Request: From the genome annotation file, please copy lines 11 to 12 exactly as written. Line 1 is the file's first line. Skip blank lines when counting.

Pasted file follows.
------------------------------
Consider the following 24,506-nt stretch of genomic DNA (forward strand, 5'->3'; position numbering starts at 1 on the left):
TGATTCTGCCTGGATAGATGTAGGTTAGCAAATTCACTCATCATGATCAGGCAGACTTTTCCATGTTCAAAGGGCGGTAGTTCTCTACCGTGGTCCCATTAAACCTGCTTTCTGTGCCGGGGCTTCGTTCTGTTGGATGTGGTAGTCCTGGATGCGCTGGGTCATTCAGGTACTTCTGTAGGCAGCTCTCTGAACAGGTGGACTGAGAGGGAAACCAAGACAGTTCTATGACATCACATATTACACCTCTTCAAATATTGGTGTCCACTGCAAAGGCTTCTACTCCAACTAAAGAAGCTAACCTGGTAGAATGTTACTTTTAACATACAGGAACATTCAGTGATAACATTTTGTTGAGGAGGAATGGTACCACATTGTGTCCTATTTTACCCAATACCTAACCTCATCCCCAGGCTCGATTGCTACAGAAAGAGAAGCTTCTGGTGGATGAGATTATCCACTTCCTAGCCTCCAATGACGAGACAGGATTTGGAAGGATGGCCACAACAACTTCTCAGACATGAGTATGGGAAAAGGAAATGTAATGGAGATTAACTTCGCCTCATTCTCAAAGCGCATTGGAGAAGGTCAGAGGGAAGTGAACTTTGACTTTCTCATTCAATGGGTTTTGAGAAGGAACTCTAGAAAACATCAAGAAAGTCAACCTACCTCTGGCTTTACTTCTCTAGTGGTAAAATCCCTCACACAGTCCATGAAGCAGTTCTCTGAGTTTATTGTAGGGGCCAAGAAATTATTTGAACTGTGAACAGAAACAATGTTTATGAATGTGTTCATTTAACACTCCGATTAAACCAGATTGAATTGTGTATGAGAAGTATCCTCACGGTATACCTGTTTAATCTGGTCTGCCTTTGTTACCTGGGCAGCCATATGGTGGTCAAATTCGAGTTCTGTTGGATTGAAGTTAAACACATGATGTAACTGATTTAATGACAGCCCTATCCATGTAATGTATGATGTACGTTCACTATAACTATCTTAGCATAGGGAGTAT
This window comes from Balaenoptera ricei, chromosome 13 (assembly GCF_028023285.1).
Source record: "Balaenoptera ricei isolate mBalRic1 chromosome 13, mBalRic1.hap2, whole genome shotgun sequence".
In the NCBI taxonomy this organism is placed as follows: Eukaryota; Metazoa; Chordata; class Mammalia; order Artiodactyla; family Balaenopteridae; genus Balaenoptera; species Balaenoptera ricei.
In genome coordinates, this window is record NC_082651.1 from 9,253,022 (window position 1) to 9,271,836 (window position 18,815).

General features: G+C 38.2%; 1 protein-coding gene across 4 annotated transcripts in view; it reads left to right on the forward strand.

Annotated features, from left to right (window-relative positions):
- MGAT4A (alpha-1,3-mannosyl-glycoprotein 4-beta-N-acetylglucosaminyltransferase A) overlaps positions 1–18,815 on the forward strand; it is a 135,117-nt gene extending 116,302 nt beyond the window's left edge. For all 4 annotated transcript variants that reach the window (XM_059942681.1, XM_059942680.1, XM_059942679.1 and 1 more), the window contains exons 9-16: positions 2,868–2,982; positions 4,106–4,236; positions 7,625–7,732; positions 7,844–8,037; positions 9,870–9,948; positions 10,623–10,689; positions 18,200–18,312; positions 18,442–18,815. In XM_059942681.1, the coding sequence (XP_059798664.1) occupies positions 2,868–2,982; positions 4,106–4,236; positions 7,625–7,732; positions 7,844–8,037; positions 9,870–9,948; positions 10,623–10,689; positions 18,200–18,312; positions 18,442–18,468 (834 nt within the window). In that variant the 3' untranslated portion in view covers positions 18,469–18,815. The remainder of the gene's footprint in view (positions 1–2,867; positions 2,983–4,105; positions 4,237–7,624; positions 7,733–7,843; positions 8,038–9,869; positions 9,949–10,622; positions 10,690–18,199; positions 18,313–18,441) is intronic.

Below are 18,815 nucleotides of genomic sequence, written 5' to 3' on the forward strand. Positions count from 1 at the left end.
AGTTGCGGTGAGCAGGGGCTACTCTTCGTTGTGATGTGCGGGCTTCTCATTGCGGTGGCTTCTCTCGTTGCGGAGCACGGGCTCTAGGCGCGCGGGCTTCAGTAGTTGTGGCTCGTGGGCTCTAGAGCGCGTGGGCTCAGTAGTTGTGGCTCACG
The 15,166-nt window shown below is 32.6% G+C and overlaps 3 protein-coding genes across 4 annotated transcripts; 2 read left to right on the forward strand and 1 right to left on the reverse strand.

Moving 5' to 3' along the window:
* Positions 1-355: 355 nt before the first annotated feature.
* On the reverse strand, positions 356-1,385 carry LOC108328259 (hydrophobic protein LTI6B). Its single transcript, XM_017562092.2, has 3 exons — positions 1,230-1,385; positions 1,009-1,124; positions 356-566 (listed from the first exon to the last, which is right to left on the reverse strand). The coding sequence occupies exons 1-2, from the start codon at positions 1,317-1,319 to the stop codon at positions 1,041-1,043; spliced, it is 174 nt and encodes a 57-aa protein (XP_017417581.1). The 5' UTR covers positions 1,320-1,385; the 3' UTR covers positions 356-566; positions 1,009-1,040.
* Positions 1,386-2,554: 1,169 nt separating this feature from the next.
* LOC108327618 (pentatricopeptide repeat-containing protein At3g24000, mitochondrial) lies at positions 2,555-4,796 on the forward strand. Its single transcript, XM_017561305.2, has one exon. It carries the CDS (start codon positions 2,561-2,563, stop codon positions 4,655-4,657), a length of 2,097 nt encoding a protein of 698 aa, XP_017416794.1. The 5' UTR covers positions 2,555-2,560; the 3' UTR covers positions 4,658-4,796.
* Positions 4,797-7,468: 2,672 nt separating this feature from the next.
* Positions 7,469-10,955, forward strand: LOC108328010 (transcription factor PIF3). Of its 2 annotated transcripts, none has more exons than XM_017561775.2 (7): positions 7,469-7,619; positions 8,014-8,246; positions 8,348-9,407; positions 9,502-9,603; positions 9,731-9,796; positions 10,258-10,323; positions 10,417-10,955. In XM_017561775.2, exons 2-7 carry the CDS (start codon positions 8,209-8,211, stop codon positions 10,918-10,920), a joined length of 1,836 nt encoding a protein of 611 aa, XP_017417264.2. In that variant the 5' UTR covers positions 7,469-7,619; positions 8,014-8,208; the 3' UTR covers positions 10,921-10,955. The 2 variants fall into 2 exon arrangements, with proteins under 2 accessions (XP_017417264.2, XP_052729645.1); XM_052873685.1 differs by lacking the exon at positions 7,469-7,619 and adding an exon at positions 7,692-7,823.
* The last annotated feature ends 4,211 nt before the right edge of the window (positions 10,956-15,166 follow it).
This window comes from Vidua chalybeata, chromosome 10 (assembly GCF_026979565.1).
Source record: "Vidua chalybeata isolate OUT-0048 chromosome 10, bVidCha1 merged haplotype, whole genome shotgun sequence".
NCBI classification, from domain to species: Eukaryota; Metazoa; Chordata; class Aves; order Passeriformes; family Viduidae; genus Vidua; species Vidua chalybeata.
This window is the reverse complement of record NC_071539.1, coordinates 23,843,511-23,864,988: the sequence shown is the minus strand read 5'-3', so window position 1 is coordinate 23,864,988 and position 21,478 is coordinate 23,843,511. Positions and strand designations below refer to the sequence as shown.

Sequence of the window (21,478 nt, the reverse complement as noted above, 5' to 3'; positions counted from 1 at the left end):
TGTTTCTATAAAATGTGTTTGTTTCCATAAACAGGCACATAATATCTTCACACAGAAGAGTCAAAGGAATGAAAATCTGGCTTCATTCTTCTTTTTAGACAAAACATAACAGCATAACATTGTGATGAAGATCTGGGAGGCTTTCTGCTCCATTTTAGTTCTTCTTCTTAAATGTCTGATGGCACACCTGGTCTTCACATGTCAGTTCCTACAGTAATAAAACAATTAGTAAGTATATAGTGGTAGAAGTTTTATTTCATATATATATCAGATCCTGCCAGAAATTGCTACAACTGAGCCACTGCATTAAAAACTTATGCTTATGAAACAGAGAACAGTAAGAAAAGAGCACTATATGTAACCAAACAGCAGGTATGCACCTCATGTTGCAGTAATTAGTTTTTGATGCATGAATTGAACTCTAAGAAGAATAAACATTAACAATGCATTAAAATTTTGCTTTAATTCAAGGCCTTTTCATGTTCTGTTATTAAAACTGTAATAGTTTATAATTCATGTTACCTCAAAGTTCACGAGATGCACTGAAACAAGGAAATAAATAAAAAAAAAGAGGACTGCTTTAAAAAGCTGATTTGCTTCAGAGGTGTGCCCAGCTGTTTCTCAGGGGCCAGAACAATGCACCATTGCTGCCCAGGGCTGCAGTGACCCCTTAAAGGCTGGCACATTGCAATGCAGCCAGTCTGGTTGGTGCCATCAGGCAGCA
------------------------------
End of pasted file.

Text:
AGTTGCGGTGAGCAGGGGCTACTCTTCGTTGTGATGTGCGGGCTTCTCATTGCGGTGGCTTCTCTCGTTGCGGAGCACGGGCTCTAGGCGCGCGGGCTTCAGTAGTTGTGGCTCGTGGGCTCTAGAGCGCGTGGGCTCAGTAGTTGTGGCTCACG
The 15,166-nt window shown below is 32.6% G+C and overlaps 3 protein-coding genes across 4 annotated transcripts; 2 read left to right on the forward strand and 1 right to left on the reverse strand.